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My Week in Vegas With Wounded Troops

Since 2001, there have been 48,083 American service members wounded in Iraq or Afghanistan. Unfortunately, many Americans hear very little about them. When the national media broaches the issue, it’s often in terms of statistics and connected to some sort of domestic challenge or burden: the high veteran unemployment, the cost of treating Post Traumatic Stress Disorder, or the military suicide epidemic.

At times, wounded warriors have been exploited for political agendas; they’re often used as props by the anti-war movement, which has characterized them as victims of imperialist U.S. government foreign policy. And while politicians love to tout their appreciation for veterans, they often gloss over the deeper challenges the wounded face after they return home.

There are a few reasons for the disconnect. For one, the all-volunteer military means that wide swaths of America have little interaction with service members in general, let alone wounded soldiers. And their injuries can sometimes be emotionally difficult to deal with. Wounded warriors represent both the horrors of war and the valor, and when they return home they force us to confront both. It’s impossible to see a 22-year-old confined to a wheelchair for the rest of his life and hold a romanticized view of war. And it’s impossible to listen to the story of how he got there and not be left humbled by his sacrifice.

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Since 2001, there have been 48,083 American service members wounded in Iraq or Afghanistan. Unfortunately, many Americans hear very little about them. When the national media broaches the issue, it’s often in terms of statistics and connected to some sort of domestic challenge or burden: the high veteran unemployment, the cost of treating Post Traumatic Stress Disorder, or the military suicide epidemic.

At times, wounded warriors have been exploited for political agendas; they’re often used as props by the anti-war movement, which has characterized them as victims of imperialist U.S. government foreign policy. And while politicians love to tout their appreciation for veterans, they often gloss over the deeper challenges the wounded face after they return home.

There are a few reasons for the disconnect. For one, the all-volunteer military means that wide swaths of America have little interaction with service members in general, let alone wounded soldiers. And their injuries can sometimes be emotionally difficult to deal with. Wounded warriors represent both the horrors of war and the valor, and when they return home they force us to confront both. It’s impossible to see a 22-year-old confined to a wheelchair for the rest of his life and hold a romanticized view of war. And it’s impossible to listen to the story of how he got there and not be left humbled by his sacrifice.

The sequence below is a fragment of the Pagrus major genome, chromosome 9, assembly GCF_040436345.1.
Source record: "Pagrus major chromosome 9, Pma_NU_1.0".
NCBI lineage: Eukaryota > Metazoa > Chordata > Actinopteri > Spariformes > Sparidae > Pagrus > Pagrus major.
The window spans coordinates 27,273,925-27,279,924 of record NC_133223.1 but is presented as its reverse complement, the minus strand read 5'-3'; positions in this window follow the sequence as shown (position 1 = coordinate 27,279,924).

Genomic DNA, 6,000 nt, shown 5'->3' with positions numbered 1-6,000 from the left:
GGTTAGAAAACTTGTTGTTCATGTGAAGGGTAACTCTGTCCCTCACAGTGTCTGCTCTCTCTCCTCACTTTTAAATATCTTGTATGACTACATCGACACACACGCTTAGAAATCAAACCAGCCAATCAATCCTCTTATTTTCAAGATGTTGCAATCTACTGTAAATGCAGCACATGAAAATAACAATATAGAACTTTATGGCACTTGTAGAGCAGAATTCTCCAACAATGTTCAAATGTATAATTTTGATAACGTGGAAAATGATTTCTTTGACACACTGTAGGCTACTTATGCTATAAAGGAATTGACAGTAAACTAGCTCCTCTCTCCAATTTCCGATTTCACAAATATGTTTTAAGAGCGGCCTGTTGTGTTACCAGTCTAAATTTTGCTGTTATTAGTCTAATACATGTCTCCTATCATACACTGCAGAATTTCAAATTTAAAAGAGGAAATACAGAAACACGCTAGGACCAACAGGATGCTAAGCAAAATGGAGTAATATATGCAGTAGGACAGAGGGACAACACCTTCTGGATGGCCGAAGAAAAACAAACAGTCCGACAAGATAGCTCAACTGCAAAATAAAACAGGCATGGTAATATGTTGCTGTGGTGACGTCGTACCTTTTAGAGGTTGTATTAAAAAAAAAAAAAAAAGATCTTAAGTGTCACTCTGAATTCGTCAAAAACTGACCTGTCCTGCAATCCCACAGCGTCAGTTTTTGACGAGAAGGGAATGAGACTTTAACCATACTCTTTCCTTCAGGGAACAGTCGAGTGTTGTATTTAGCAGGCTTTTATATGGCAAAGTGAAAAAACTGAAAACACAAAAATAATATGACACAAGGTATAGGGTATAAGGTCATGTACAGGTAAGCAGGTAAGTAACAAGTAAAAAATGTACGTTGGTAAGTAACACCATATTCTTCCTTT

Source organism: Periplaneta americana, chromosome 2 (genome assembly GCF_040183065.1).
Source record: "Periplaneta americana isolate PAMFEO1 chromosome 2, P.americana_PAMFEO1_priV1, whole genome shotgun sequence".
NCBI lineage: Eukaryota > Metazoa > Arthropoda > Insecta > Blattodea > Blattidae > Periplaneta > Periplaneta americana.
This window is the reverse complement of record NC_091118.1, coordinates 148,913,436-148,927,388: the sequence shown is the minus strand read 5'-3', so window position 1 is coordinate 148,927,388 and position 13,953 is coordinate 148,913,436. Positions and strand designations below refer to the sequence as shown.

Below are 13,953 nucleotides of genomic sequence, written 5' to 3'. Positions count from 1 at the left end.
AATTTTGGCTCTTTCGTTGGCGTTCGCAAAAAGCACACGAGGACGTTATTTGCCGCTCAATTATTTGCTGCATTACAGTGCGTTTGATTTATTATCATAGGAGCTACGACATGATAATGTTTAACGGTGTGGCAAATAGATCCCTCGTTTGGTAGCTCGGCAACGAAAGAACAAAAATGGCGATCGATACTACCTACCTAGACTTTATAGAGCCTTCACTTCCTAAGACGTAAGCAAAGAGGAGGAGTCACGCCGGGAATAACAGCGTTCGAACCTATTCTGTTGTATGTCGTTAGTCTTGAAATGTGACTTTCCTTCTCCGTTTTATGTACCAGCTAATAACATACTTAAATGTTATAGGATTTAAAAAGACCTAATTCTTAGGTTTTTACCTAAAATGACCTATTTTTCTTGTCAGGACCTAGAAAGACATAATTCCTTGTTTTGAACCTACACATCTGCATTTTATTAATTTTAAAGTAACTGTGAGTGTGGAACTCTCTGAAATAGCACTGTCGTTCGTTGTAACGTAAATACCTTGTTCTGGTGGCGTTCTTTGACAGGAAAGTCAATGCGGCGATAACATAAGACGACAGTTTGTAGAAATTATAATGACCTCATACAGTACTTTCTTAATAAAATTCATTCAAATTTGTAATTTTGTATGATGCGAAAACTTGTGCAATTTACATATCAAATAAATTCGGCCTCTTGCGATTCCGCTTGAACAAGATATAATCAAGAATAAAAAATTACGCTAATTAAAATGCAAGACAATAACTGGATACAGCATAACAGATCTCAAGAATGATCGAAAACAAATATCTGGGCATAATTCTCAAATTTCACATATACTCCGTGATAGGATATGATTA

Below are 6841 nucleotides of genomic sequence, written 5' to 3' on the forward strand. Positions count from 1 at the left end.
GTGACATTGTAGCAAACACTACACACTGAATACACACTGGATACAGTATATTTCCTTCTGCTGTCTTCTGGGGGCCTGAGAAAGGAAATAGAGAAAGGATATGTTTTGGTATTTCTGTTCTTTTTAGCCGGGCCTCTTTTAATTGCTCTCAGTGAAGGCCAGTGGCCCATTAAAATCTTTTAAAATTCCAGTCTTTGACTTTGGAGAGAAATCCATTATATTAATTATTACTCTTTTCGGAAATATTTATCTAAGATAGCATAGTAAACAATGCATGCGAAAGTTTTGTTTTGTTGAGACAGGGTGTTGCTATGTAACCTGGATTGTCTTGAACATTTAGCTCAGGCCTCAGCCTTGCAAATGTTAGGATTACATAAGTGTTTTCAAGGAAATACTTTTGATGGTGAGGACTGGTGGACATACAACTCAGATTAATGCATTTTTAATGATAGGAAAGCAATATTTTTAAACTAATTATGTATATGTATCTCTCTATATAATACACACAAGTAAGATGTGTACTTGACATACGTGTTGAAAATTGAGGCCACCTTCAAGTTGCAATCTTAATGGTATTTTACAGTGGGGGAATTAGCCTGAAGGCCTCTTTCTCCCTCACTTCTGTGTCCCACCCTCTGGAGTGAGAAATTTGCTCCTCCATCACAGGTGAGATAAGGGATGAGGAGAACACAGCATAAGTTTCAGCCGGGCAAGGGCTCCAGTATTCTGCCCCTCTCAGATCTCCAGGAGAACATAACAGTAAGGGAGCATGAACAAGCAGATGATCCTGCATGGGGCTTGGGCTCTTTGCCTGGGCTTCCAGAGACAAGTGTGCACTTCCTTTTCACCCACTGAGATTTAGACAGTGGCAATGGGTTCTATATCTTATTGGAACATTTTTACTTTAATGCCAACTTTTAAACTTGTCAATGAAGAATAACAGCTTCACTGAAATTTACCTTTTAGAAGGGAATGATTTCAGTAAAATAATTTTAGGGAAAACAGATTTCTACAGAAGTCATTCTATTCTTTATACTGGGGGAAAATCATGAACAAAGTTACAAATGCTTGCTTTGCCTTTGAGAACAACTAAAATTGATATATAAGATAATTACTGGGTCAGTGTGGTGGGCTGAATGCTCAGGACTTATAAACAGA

I was able to spend last week with a group of 40 wounded warriors who served in Afghanistan and Iraq at a Salute the Troops event at the Palazzo Hotel in Las Vegas. What struck me at the beginning was how young some of them looked and how candid they were about their experiences: what it was like to suffer the loss of legs or arms, or permanent control of bladder and bowels; what it felt like to inhale the fire from a suicide bomb or to step on an IED plate; and the sense of guilt some felt because they were unable to go back and continue fighting alongside their friends.

But, for the most part, they didn’t dwell on their injuries. They spent the week hanging out at poolside cabanas, at the hotel sports bar, playing poker and dancing at the nightclubs. They joked around with each other, talked about sports, and commiserated over military hospital bureaucracy.

The four-day event was organized by the Armed Forces Foundation and sponsored by Southwest Airlines, Omaha Steaks and the Palazzo Hotel (which also paid for my trip). Three other bloggers, VodkaPundit, BlackFive’s Bruce McQuain, and Kristle Helmuth, were also on the trip (and I highly recommend reading their coverage as well).

The annual event was the brainchild of AFF founder Patricia Driscoll and billionaire casino mogul and Republican donor Sheldon Adelson. Adelson is someone even prominent politicians have a hard time securing meetings with, but he dropped by for dinner with the wounded warriors every night of the trip, often working the room on his motorized scooter.

“There’s one thing I know,” he told the group in a speech on Friday night. “When you volunteer, you don’t lead from behind. So you guys carry a sense of patriotism that is unbounded…You’re protecting us, and that’s something we can’t thank you enough [for].”

Over this Memorial Day weekend, I will share the stories of three of the wounded warriors I interviewed last week. I hope it will provide some insight into what they experienced in combat and what they’re struggling with and looking forward to as they transition out of military hospitals and return home.